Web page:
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I was wondering if I was to have two objects both made of isotropic materials such as steel and aluminum and the two objects were the same geometry and I was to apply the same load and boundary conditions to each, would one of the materials have a higher stress?

My understanding is that because stress = load / area then the stress for steel would be exactly the same as for aluminum.

But then there is the relation between Young's modulus $E = \frac{\mbox{stress}}{\mbox{strain}}$. So it is difficult for me to justify my first thought.

It would be interesting to hear some thoughts on this.

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    $\begingroup$ The way you have described the problem is a bit odd, as loads are a type of boundary condition. If the BCs are instead equal strains, then the answer is no, but that is only due to difference in modulus as you noted. $\endgroup$
    – wwarriner
    Apr 26 '16 at 12:10
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In general the answer is yes, however for particular cases the stresses could be the same.

Your stress "definition" (stress = load/area) is valid for uni-axial stress state, for example a rod subjected to an axial force. In this case, within the elastic range stresses in isotropic materials would be the same.

Note that this valid only if we accept some common engineering assumptions such as using engineering stresses. This means that we do not take into account how the cross-section changes under the loading due to Poisson effect. However, if we take this into account and dealing with true stresses there will be a difference due to the difference in Poisson's ratios.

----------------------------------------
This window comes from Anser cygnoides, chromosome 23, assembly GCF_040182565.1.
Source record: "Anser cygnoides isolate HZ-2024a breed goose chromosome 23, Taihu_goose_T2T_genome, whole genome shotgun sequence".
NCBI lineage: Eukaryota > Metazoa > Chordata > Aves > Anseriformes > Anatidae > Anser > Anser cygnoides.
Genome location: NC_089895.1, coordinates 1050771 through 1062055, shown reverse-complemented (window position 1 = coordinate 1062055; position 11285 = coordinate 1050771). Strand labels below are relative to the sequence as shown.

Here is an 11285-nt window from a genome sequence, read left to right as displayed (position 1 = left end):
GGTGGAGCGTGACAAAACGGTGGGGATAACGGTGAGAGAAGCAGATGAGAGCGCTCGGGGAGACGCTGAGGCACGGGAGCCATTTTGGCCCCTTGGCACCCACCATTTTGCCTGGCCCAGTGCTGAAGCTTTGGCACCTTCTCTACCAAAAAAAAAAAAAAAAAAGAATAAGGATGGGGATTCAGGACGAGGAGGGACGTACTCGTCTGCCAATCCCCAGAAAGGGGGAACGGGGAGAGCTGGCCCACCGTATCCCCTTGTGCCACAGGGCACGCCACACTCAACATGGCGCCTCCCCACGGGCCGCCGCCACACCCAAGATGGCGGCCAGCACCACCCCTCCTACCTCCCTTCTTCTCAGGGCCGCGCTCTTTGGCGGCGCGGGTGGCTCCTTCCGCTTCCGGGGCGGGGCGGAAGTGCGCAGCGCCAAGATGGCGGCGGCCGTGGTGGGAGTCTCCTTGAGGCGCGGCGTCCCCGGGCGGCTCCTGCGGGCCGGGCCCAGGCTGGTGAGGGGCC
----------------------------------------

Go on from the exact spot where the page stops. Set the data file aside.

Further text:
Even when engineering stresses are used there are cases where the stresses will be different due to the different Poisson's ratio. For example internal forces and stresses in a plate are influenced by the Poisson's ratio.

Another example is geometrical non-linearity where the change of global geometry under loading influences the distribution of internal forces, stresses (the change in cross-section is typically not considered). Since the deformations are dependent on the Young's modulus you will get different stresses for different materials. A sagging cable is simple example for this.

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    $\begingroup$ To sumarize: for simple structures (beams, frames - under small deformations), then yes, the stresses will be the same (but strains will be different). For just about anything more complicated (plates, solids - anything under large deformations), then no, the stresses will be different. $\endgroup$
    – Wasabi
    Apr 26 '16 at 10:35

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